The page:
|Various members of the family Sciuridae
Fischer de Waldheim, 1817
|Subfamilies and tribes|
Squirrels are members of the family Sciuridae, a family that includes small or medium-size rodents. The squirrel family includes tree squirrels, ground squirrels, chipmunks, marmots (including groundhogs), flying squirrels, and prairie dogs amongst other rodents. Squirrels are indigenous to the Americas, Eurasia, and Africa, and were introduced by humans to Australia. The earliest known fossilized squirrels date from the Eocene epoch, and among other living rodent families, the squirrels are most closely related to the mountain beaver and to the dormice.
The word "squirrel", first attested in 1327, comes from the Anglo-Norman esquirel which is from the Old French escurel, the reflex of a Latin word sciurus, which was taken from the Ancient Greek word σκίουρος (from σκία-ουρος), skiouros, "shadow-tailed", referring to the long bushy tail which many of its members have.
The native Old English word for the squirrel, ācweorna, survived only into Middle English (as aquerne) before being replaced. The Old English word is of Common Germanic origin, cognates of which are still used in other Germanic languages, including the German Eichhörnchen (diminutive of Eichhorn, which is not as frequently used), the Norwegian ikorn/ekorn, the Dutch eekhoorn, the Swedish ekorre and the Danish egern.
A group of squirrels is called a "dray" or a "scurry".
Squirrels are generally small animals, ranging in size from the African pygmy squirrel and least pygmy squirrel at 10–14 cm (3.9–5.5 in) in total length and just 12–26 g (0.42–0.92 oz) in weight, to the Bhutan giant flying squirrel at up to 1.27 m (4 ft 2 in) in total length, and several marmot species, which can weigh 8 kg (18 lb) or more. Squirrels typically have slender bodies with very long very bushy tails and large eyes. In general, their fur is soft and silky, though much thicker in some species than others. The coat color of squirrels is highly variable between—and often even within—species.
In most squirrel species, the hind limbs are longer than the fore limbs, while all species have either four or five toes on each foot. The feet, which include an often poorly developed thumb, have soft pads on the undersides and versatile, sturdy claws for grasping and climbing. Tree squirrels, unlike most mammals, can descend a tree head-first. They do so by rotating their ankles 180 degrees, enabling the hind feet to point backward and thus grip the tree bark from the opposite direction.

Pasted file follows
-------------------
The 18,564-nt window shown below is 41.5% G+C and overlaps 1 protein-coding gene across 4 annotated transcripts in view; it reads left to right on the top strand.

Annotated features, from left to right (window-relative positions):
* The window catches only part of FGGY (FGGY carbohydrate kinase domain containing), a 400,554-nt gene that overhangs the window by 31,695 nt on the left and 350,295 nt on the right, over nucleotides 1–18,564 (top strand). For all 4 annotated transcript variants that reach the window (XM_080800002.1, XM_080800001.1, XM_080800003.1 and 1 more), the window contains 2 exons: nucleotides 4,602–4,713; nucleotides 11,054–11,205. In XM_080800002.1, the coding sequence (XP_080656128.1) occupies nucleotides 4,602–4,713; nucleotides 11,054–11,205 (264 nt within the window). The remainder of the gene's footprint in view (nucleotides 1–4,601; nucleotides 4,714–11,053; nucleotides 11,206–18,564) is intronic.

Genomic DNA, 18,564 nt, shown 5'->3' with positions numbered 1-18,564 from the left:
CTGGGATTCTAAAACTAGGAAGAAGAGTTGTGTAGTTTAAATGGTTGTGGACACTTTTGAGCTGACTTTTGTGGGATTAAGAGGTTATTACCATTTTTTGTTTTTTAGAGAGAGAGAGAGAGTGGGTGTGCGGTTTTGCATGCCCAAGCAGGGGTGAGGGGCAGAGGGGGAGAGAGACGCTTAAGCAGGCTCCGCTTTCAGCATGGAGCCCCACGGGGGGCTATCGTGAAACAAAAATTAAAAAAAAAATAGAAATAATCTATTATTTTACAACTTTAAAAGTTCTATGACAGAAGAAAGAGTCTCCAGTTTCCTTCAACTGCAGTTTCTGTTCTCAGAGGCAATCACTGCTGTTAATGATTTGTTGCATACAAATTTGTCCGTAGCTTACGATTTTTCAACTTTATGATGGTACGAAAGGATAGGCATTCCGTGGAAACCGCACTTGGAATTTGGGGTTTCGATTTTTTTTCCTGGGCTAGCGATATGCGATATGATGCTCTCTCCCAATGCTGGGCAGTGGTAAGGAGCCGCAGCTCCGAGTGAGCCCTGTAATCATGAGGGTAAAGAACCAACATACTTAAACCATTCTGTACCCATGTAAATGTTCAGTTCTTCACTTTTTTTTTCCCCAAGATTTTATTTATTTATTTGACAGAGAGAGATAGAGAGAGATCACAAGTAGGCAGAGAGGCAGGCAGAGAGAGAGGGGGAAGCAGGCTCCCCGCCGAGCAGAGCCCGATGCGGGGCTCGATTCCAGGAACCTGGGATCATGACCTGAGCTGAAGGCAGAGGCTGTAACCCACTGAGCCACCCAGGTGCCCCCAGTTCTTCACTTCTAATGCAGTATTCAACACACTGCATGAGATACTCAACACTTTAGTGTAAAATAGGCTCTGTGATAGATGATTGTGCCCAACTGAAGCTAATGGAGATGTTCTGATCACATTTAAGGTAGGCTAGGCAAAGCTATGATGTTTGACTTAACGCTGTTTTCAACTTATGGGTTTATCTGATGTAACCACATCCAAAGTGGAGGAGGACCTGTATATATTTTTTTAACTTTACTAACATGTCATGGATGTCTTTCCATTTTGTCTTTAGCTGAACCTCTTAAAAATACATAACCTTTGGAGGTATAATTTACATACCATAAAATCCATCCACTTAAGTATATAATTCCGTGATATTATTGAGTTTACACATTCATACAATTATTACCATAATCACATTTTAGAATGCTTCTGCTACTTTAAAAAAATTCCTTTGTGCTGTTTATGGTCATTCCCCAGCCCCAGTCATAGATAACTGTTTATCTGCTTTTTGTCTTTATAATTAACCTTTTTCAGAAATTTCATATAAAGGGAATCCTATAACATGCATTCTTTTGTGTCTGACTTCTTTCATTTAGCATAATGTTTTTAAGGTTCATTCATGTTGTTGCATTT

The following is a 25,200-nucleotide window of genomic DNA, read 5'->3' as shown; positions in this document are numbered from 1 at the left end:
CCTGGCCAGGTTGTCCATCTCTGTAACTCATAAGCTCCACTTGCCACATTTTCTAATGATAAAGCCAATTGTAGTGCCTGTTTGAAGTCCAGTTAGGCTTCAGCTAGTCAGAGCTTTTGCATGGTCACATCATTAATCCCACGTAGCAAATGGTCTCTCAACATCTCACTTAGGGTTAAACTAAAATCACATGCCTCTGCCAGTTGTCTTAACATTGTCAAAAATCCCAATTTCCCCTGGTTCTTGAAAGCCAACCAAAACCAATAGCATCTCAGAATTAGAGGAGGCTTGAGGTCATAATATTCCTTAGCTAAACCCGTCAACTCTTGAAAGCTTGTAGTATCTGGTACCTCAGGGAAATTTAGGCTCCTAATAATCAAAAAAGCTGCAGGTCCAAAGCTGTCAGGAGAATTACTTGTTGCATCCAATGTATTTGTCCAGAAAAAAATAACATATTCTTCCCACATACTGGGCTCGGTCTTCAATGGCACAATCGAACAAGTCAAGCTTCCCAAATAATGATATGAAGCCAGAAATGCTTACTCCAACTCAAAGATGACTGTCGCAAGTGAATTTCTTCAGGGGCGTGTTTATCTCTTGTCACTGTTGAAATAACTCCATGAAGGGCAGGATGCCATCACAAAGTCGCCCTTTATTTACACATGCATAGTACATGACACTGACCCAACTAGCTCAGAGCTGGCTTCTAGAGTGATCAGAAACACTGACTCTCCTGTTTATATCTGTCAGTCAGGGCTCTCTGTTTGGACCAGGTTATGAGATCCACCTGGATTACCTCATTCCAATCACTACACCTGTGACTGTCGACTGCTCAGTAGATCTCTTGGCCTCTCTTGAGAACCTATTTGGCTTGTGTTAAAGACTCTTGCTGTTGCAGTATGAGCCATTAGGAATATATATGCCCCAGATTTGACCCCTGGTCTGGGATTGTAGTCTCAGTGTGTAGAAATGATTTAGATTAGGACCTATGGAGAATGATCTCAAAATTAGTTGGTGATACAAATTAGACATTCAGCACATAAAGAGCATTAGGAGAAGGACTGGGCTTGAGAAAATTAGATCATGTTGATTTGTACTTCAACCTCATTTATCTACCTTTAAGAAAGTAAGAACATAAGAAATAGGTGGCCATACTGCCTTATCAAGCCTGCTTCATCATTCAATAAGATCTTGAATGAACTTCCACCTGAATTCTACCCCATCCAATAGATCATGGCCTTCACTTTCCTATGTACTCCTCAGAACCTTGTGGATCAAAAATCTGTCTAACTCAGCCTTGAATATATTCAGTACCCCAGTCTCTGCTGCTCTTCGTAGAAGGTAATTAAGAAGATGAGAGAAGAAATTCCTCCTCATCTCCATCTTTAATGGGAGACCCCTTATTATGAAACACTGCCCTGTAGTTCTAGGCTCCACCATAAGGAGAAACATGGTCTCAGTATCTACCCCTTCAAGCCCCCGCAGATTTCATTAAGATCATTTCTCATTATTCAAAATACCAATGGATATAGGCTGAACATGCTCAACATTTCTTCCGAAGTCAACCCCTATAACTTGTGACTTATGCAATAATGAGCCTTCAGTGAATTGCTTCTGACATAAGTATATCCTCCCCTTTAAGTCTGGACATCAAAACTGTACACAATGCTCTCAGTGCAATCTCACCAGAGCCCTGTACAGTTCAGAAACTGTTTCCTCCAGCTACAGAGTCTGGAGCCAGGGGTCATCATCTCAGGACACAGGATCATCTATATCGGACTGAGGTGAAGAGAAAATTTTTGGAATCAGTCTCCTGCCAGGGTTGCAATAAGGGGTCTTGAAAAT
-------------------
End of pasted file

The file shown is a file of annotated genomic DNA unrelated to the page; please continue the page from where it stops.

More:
Squirrels live in almost every habitat, from tropical rainforest to semiarid desert, avoiding only the high polar regions and the driest of deserts. They are predominantly herbivorous, subsisting on seeds and nuts, but many will eat insects and even small vertebrates.
As their large eyes indicate, squirrels have an excellent sense of vision, which is especially important for the tree-dwelling species. Many also have a good sense of touch, with vibrissae on their limbs as well as their heads.
The teeth of sciurids follow the typical rodent pattern, with large incisors (for gnawing) that grow throughout life, and cheek teeth (for grinding) that are set back behind a wide gap, or diastema. The typical dental formula for sciurids is 188.8.131.52.
Many juvenile squirrels die in the first year of life. Adult squirrels can have a lifespan of 5 to 10 years in the wild. Some can survive 10 to 20 years in captivity. Premature death may be caused when a nest falls from the tree, in which case the mother may abandon her young if their body temperature is not correct. Many such baby squirrels have been rescued and fostered by a professional wildlife rehabilitator until they could be safely returned to the wild, although the density of squirrel populations in many places and the constant care required by premature squirrels means that few rehabilitators are willing to spend their time doing this and such animals are routinely euthanized instead.
Stated purposes of squirrels' tails, to benefit the squirrel, include:
- To keep rain, wind, or cold off itself.
- To cool off when hot, by pumping more blood through its tail.